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acquired by the Diker Collection, now at The Metropolitan Museum of Art, NY

Snow Goggles

Old Bering Sea or Inupiaq (?)
Northwestern Alaska

ca. 300 - 600 AD

wood, marine mammal ivory

width: 4 ¾"

Inventory # E3331


acquired by the Diker Collection, now at The Metropolitan Museum of Art, NY


Donald Ellis Gallery catalogue, 2006, pgs. 14-15
Indigenous Beauty: Masterworks of American Indian Art from the Diker Collection, David Penney et al., New York, NY, Skira Rizzoli, 2015, pg. 64

The early Inuit cultures around the Bering Strait produced snow goggles, either of ivory or wood, as a defense against a painful and often serious condition commonly known as snow blindness, brought about by the harsh glare of the low-lying sun on sea and snow. The narrow openings would shade the wearer's eyes from overexposure to the rays of the sun, as well as affording some protection from wind, sleet or snow.

Ivory goggles were often decorated with surface engraving in the prevailing style of the time, and thus are attributable to their cultural origin. Of the relatively few surviving examples of wooden goggles from early Inuit cultures, most are devoid of any substantial decoration, and thus datable only when recovered in a controlled archaeological context. In this case, however, we have a unique example of carefully sculpted wooden goggles that have been elaborately inlaid with a pattern of small ivory plaques. Without any similar body of work to relate them to, definitive attribution is impossible. However, the fairly elaborate composition provides enough information to substantially narrow the field of possible origins.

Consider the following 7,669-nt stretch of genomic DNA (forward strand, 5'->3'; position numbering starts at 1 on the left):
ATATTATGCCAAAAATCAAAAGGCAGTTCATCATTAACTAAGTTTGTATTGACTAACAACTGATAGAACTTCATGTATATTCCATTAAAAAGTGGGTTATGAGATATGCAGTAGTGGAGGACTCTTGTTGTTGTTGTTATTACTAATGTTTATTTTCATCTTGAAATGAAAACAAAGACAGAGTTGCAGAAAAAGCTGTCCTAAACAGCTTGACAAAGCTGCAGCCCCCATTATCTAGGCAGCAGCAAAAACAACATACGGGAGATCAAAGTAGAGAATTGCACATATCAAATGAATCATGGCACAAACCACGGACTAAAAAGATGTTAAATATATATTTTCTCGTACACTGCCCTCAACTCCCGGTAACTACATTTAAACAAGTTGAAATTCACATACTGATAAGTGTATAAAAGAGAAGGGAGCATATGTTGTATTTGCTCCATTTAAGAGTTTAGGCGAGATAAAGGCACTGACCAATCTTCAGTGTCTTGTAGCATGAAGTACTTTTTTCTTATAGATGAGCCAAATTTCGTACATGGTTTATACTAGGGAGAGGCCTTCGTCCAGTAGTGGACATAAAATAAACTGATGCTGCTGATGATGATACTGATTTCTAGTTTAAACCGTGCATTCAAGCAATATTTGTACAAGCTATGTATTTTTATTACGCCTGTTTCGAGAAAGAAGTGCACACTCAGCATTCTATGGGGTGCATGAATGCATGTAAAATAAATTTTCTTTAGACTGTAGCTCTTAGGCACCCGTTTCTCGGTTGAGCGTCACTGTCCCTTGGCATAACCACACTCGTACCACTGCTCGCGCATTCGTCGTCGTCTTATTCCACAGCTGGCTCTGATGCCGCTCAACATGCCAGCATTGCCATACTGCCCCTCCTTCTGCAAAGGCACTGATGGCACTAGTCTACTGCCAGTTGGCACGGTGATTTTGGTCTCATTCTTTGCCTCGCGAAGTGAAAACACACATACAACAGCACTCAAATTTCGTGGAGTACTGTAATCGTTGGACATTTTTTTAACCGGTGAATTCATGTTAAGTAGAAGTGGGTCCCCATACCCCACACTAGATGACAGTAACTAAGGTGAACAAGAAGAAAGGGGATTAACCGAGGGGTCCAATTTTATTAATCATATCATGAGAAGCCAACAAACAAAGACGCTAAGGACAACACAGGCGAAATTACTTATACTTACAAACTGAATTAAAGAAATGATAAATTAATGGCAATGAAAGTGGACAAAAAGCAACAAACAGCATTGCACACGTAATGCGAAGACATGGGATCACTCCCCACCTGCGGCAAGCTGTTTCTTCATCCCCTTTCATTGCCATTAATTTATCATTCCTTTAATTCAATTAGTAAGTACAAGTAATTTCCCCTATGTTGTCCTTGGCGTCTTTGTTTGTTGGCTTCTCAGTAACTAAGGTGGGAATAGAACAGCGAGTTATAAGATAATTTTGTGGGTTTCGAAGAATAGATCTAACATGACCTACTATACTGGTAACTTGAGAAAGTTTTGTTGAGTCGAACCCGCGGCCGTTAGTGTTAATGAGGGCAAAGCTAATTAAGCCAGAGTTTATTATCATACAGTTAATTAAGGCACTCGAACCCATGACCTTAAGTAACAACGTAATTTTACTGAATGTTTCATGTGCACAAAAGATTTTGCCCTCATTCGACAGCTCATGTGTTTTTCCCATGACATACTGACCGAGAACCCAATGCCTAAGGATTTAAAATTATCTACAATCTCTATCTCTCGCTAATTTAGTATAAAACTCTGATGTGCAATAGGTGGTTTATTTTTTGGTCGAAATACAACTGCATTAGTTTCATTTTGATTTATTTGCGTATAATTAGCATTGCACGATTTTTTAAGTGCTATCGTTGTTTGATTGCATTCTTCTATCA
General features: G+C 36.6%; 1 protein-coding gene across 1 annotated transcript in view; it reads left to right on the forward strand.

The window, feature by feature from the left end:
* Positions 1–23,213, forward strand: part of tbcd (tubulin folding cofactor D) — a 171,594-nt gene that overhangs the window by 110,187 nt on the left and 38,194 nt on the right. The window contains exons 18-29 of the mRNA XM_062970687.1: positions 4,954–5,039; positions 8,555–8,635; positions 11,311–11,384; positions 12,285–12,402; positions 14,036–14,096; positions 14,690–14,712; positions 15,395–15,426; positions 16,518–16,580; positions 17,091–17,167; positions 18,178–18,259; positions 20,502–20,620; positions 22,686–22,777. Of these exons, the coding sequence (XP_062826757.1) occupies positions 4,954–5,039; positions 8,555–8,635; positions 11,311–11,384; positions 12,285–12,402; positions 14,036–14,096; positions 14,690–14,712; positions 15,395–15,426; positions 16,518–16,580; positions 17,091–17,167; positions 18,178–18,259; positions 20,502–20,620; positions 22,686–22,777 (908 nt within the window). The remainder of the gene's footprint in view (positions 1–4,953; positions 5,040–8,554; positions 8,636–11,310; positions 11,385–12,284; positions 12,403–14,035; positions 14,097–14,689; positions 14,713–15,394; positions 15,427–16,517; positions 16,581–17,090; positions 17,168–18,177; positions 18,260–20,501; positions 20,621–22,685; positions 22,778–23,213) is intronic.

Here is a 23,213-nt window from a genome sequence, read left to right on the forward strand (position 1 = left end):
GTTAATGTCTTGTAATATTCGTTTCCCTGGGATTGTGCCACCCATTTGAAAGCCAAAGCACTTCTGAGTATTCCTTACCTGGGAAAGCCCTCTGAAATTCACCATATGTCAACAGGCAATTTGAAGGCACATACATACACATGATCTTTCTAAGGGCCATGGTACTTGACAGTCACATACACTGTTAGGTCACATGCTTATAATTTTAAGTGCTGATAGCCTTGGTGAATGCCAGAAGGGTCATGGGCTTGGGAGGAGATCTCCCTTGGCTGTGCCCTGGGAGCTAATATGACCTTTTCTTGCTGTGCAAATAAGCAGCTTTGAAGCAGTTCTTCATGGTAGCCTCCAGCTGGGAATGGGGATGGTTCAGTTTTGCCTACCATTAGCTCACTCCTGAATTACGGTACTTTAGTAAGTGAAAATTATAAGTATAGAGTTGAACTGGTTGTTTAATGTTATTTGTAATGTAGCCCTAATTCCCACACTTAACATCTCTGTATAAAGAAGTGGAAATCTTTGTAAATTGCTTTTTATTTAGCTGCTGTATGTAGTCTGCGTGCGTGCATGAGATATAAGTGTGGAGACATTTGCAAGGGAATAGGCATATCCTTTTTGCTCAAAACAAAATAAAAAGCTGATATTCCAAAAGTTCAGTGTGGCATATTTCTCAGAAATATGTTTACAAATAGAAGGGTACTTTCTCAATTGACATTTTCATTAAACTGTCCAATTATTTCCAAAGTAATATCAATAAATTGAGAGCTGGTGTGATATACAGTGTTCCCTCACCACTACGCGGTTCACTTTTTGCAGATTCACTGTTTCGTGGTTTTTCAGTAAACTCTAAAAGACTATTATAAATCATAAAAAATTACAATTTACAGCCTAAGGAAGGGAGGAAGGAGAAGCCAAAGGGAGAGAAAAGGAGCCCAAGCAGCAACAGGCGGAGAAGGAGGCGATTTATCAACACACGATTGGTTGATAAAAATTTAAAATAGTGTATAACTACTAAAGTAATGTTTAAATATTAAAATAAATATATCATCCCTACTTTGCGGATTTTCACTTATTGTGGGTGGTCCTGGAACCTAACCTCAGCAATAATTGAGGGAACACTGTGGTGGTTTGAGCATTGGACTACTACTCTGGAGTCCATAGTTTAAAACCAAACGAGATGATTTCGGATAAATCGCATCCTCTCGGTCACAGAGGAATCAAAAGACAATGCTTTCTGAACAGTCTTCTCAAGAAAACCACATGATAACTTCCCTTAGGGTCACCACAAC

An examination of snow goggle design elements used by various prehistoric Inuit cultures reveals a number of recurring design motifs, many of which are fairly consistent and common to specific, relatively short time periods. In a majority of Old Bering Sea designs, and occasionally in Ipiutak examples, the engraved composition includes a pair of circular “eye” design elements positioned below the actual functioning eye openings. The circular ivory inlays in the present example provide the same imagery, though rendered in a completely different form. The line work of engraving is replaced by a series of small, individually defined areas, in the form of ivory inlays. These elements interact with each other to present an overall design impression similar to that of the more familiar engraving.

In a typical Ipiutak or Old Bering Sea engraved composition, animal-like “nostrils” are often incorporated on or about the bridge of the nose, in a form similar to the two looping inlays on this example. Additionally, this artist has placed a series of repeating rectangles along the top of these goggles, where one might expect to see a series of repeating linear graphic elements.

These goggles are directly related in both concept and composition to the Old Bering Sea and Ipiutak design standard, and on this basis it is possible to make a tentative attribution. Wooden artifacts are by nature more ephemeral than the more durable bone and ivory pieces which survive in far greater numbers, so it is indeed fortunate that we are afforded this rare, or possibly unique glimpse at what may be an otherwise lost artistic tradition.

Bill Wolf

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